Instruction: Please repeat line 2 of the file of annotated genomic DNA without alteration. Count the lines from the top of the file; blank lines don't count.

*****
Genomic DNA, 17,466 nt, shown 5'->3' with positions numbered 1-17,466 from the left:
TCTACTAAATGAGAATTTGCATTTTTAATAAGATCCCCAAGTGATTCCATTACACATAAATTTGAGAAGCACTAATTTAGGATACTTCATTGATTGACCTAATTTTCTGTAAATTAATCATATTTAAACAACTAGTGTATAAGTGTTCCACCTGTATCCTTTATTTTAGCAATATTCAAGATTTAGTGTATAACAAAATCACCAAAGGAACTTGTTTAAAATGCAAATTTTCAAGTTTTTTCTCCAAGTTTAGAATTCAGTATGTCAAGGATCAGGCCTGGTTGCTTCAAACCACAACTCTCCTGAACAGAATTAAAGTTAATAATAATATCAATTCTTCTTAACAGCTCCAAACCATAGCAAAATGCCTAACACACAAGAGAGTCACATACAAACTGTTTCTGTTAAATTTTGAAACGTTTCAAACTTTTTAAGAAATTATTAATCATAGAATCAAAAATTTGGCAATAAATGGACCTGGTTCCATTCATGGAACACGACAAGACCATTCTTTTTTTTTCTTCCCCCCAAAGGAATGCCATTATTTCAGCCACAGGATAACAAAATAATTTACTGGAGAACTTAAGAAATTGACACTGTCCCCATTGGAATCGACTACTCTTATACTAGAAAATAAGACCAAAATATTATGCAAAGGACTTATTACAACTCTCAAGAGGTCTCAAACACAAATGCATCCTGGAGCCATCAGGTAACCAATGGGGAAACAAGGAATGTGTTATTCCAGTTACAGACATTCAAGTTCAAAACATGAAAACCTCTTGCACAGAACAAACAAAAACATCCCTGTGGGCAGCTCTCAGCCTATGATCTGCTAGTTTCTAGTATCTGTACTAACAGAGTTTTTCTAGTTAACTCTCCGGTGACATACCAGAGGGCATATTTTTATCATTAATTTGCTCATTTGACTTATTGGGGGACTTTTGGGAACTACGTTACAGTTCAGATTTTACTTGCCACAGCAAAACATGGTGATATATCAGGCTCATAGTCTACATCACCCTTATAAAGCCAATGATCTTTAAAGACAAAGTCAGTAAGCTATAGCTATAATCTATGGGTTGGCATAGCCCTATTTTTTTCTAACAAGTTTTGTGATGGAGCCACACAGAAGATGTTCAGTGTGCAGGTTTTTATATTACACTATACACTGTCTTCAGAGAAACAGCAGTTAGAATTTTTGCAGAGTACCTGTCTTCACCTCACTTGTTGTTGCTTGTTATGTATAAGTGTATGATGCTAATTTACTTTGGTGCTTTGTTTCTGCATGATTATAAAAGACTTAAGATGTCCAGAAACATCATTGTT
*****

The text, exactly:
TCTACTAAATGAGAATTTGCATTTTTAATAAGATCCCCAAGTGATTCCATTACACATAAATTTGAGAAGCACTAATTTAGGATACTTCATTGATTGACCTAATTTTCTGTAAATTAATCATATTTAAACAACTAGTGTATAAGTGTTCCACCTGTATCCTTTATTTTAGCAATATTCAAGATTTAGTGTATAACAAAATCACCAAAGGAACTTGTTTAAAATGCAAATTTTCAAGTTTTTTCTCCAAGTTTAGAATTCAGTATGTCAAGGATCAGGCCTGGTTGCTTCAAACCACAACTCTCCTGAACAGAATTAAAGTTAATAATAATATCAATTCTTCTTAACAGCTCCAAACCATAGCAAAATGCCTAACACACAAGAGAGTCACATACAAACTGTTTCTGTTAAATTTTGAAACGTTTCAAACTTTTTAAGAAATTATTAATCATAGAATCAAAAATTTGGCAATAAATGGACCTGGTTCCATTCATGGAACACGACAAGACCATTCTTTTTTTTTCTTCCCCCCAAAGGAATGCCATTATTTCAGCCACAGGATAACAAAATAATTTACTGGAGAACTTAAGAAATTGACACTGTCCCCATTGGAATCGACTACTCTTATACTAGAAAATAAGACCAAAATATTATGCAAAGGACTTATTACAACTCTCAAGAGGTCTCAAACACAAATGCATCCTGGAGCCATCAGGTAACCAATGGGGAAACAAGGAATGTGTTATTCCAGTTACAGACATTCAAGTTCAAAACATGAAAACCTCTTGCACAGAACAAACAAAAACATCCCTGTGGGCAGCTCTCAGCCTATGATCTGCTAGTTTCTAGTATCTGTACTAACAGAGTTTTTCTAGTTAACTCTCCGGTGACATACCAGAGGGCATATTTTTATCATTAATTTGCTCATTTGACTTATTGGGGGACTTTTGGGAACTACGTTACAGTTCAGATTTTACTTGCCACAGCAAAACATGGTGATATATCAGGCTCATAGTCTACATCACCCTTATAAAGCCAATGATCTTTAAAGACAAAGTCAGTAAGCTATAGCTATAATCTATGGGTTGGCATAGCCCTATTTTTTTCTAACAAGTTTTGTGATGGAGCCACACAGAAGATGTTCAGTGTGCAGGTTTTTATATTACACTATACACTGTCTTCAGAGAAACAGCAGTTAGAATTTTTGCAGAGTACCTGTCTTCACCTCACTTGTTGTTGCTTGTTATGTATAAGTGTATGATGCTAATTTACTTTGGTGCTTTGTTTCTGCATGATTATAAAAGACTTAAGATGTCCAGAAACATCATTGTT